On Monday May 4, 2015 a federal appeals court heard arguments in the case Joseph Arpaio v. Barack Obama, et al, U.S. Court of Appeals for the District of Columbia Circuit, No. 14-5325. Back in November of 2014 in the wake of Obama’s executive actions, Maricopa County Sheriff Joe Arpaio sued President Barack Obama shortly after he announced his executive order extending Deferred Action for Childhood Arrivals (DACA) and Deferred Action for Parents of Americans and Lawful Permanent Residents (DAPA)—a plan which would shield over 4.7 million eligible undocumented immigrants from removal proceedings. Arpaio along with 26 other states sued the administration claiming that the president had overstepped his executive power and that the executive actions were unconstitutional.
In the Arpaio case, two out of the three presiding judges from the District of Columbia ruled that Arpaio did not have standing to sue and that he had failed to prove that he was directly harmed by the executive actions. Arpaio had previously claimed that the executive actions directly harmed him because criminals would not be deported as a result of Obama’s executive actions. However, eligible recipients of extended DACA and DAPA would be required to demonstrate strong ties to the United States by providing documented evidence of their continuous residence in the United States, have no criminal record, and/or have U.S. born children.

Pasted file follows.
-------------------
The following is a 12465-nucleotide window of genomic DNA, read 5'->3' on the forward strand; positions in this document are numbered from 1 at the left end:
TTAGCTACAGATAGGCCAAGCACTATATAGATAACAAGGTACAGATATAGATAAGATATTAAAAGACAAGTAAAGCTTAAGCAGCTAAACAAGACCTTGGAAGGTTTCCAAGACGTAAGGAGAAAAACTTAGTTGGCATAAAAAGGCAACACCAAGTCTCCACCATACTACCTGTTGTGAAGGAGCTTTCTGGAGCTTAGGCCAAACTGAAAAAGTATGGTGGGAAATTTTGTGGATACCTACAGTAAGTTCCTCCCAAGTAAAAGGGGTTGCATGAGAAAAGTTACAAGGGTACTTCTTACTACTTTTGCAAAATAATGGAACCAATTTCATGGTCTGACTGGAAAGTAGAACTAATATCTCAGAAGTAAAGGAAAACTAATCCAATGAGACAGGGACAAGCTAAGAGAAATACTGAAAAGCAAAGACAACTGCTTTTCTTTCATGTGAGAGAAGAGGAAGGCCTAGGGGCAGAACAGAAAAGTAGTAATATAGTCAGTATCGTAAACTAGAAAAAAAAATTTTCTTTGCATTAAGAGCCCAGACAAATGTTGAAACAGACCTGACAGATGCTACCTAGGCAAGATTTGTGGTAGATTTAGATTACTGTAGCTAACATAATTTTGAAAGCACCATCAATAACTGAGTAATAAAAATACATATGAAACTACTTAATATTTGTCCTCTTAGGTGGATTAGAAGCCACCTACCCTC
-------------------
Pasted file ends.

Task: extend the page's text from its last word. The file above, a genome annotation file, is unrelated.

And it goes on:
The same cannot be said for the injunction filed by Judge Hanen against Obama’s executive order. At present, expanded DACA and DAPA is still being held up. As you may recall on February 16, 2015 Judge Hanen issued an injunction blocking Obama’s executive actions. The Obama administration has since filed an appeal against the injunction. The Fifth Circuit Court of Appeals is currently hearing oral arguments from the two sides which began in late April. It is expected to take months until the Fifth Circuit is ready to hand out a decision.
We would like to remind our readers that initial DACA has not been affected by the injunction. If you believe you are eligible for the initial DACA program please contact our office for a free legal consultation.